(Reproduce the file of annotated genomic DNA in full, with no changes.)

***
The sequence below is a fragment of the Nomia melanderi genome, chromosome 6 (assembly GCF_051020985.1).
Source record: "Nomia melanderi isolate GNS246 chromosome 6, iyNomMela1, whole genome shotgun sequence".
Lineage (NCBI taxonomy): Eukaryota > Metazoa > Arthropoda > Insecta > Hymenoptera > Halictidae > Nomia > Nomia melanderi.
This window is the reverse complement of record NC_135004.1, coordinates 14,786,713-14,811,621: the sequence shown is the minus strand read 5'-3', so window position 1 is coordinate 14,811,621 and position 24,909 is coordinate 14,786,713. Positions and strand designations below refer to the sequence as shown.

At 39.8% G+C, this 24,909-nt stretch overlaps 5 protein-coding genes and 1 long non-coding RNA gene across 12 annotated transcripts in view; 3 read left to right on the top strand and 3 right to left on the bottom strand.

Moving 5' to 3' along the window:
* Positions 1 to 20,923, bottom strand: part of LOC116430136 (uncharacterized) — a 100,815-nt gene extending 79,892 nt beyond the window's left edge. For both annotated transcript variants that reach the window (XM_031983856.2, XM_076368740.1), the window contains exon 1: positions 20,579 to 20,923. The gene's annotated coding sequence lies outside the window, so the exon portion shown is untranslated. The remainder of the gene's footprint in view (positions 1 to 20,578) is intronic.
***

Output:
The sequence below is a fragment of the Nomia melanderi genome, chromosome 6 (assembly GCF_051020985.1).
Source record: "Nomia melanderi isolate GNS246 chromosome 6, iyNomMela1, whole genome shotgun sequence".
Lineage (NCBI taxonomy): Eukaryota > Metazoa > Arthropoda > Insecta > Hymenoptera > Halictidae > Nomia > Nomia melanderi.
This window is the reverse complement of record NC_135004.1, coordinates 14,786,713-14,811,621: the sequence shown is the minus strand read 5'-3', so window position 1 is coordinate 14,811,621 and position 24,909 is coordinate 14,786,713. Positions and strand designations below refer to the sequence as shown.

At 39.8% G+C, this 24,909-nt stretch overlaps 5 protein-coding genes and 1 long non-coding RNA gene across 12 annotated transcripts in view; 3 read left to right on the top strand and 3 right to left on the bottom strand.

Moving 5' to 3' along the window:
* Positions 1 to 20,923, bottom strand: part of LOC116430136 (uncharacterized) — a 100,815-nt gene extending 79,892 nt beyond the window's left edge. For both annotated transcript variants that reach the window (XM_031983856.2, XM_076368740.1), the window contains exon 1: positions 20,579 to 20,923. The gene's annotated coding sequence lies outside the window, so the exon portion shown is untranslated. The remainder of the gene's footprint in view (positions 1 to 20,578) is intronic.